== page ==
|Is There a Moon Out Tonight? (M.A. Reilly, January 2017)|
Last night I heard someone use that word and I thought, almost. Almost, exactly.
After Rob's death, in the months that passed, I walked and walked and walked some more. I walked out beyond what was comfortable where time thinned and forests fell apart. I walked until being a widow was forgotten.
One could say I am inconsolable. Not all of me. But in that slight, deep space where light is unable to penetrate. There, it simply hurts.
Comfort is a cool tea.
Too weak to be a balm.
Too pagan to know dispensation from grief.
On this snowy Tuesday, I've brewed some cardamon tea in my mother's blue teapot, and listened, just once, to the last message Rob left that remains on my phone. 13 seconds.
This morning, I can hear the hoarseness, the raspy, partial sound of his voice.
He would die less than four weeks later.
Even now, a year later, rereading these words has me feeling disoriented as if I was dropping too fast. Free falling into the present with my ears popping, my stomach rolling and then gripping and beneath all of this is the brutal recognition of what it means when I say, Rob is dead.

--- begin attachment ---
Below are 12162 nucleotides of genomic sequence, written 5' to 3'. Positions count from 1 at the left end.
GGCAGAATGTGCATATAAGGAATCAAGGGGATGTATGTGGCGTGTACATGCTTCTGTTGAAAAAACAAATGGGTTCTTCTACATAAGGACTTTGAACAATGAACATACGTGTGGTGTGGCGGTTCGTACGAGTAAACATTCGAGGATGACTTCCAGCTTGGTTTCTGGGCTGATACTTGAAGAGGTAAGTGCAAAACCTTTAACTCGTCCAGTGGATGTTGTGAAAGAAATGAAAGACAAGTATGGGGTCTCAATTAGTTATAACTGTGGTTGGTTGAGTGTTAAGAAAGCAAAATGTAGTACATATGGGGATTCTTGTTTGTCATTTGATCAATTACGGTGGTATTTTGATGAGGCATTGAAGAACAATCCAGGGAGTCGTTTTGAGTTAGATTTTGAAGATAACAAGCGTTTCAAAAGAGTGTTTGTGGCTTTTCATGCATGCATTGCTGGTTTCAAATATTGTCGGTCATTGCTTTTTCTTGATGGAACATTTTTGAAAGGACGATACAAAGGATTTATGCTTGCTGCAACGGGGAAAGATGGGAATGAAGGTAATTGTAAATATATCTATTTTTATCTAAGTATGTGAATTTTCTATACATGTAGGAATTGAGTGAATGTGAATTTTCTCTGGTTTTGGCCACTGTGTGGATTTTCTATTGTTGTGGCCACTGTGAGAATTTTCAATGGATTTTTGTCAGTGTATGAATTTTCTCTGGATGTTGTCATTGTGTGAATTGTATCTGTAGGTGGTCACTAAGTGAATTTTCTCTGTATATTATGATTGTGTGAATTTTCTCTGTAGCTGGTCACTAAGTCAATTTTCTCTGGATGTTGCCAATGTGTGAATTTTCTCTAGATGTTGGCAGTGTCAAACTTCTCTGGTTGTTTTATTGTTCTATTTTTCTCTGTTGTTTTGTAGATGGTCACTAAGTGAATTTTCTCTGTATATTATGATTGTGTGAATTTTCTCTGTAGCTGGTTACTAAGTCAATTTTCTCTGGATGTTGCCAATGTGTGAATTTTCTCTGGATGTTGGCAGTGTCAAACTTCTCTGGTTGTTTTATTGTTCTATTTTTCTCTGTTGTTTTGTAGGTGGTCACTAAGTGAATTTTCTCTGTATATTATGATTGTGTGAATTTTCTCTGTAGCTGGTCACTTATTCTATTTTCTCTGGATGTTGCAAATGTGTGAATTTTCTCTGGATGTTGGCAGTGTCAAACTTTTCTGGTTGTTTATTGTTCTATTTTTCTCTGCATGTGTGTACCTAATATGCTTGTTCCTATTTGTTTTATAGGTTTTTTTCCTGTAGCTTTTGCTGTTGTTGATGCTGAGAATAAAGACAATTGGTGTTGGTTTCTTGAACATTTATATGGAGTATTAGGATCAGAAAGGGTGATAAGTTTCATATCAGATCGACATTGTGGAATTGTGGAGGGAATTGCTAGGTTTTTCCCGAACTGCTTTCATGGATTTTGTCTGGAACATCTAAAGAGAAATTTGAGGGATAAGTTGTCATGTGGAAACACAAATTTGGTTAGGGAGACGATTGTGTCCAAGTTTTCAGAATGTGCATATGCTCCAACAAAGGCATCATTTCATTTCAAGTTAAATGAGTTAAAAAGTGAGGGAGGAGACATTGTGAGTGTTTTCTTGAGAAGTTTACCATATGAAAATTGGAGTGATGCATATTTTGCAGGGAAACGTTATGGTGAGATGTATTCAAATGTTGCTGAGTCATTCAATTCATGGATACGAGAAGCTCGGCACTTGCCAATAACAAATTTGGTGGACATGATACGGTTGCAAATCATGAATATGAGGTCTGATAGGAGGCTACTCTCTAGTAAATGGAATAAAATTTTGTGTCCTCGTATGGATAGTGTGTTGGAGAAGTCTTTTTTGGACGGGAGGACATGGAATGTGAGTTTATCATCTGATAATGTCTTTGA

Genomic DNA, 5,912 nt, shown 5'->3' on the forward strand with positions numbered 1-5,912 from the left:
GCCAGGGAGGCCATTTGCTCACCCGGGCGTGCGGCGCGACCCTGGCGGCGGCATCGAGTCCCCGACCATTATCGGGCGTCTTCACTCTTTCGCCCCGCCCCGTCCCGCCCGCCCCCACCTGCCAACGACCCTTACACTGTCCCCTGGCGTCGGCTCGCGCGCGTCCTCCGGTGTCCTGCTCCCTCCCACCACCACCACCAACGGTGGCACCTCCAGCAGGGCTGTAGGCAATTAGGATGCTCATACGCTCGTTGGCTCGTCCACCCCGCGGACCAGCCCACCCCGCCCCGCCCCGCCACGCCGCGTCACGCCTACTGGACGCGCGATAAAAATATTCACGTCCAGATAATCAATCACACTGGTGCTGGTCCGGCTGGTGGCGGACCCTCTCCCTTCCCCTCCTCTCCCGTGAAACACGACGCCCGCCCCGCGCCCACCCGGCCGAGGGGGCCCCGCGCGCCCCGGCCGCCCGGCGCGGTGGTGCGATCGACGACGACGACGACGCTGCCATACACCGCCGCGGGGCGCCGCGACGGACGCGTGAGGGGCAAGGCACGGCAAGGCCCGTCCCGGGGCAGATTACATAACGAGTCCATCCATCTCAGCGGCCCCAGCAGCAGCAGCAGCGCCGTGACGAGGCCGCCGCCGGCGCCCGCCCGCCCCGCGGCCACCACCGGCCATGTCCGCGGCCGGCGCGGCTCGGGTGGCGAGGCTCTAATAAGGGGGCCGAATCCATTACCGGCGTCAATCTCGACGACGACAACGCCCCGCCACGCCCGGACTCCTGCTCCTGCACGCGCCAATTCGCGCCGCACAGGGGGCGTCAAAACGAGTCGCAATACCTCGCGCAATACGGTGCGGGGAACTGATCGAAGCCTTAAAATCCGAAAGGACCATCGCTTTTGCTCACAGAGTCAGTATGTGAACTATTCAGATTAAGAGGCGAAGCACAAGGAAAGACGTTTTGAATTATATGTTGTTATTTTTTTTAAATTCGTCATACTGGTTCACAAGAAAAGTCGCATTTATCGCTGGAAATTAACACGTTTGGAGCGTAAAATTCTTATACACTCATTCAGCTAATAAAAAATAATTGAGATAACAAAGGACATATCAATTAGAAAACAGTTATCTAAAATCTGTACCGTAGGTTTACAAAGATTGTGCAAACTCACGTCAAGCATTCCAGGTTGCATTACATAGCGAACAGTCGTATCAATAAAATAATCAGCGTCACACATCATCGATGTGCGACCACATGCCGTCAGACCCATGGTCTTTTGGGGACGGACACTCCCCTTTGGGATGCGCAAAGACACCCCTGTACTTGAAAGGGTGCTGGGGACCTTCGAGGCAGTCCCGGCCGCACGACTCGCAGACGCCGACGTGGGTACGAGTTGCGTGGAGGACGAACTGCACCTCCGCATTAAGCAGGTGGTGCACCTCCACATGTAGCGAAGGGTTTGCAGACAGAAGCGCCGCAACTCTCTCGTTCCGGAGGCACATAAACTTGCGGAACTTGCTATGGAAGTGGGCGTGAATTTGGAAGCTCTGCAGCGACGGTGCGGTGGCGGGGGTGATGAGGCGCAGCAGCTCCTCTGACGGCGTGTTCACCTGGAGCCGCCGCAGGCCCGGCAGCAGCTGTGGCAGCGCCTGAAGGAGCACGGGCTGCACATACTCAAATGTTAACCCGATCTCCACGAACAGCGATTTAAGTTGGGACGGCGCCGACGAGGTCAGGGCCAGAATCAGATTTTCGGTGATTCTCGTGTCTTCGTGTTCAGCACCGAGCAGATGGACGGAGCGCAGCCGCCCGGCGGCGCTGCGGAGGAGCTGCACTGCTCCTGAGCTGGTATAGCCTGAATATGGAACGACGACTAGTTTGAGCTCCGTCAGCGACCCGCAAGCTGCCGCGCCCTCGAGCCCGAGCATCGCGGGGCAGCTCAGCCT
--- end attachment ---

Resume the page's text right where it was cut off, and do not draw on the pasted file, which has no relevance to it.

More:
After his death, I did not realize all that had been lost.
How could I?
Grief is more thief than not.
More cheat, than trickster.
It stabs unexpectedly and leaves behind inconsolable sadness.
Some days I wear my father's thread-thin red cardigan. I wear it on these rue-the-blue-days.
I know little and I know this.
Far longer than the new calendar hanging in the kitchen has days, I will grieve.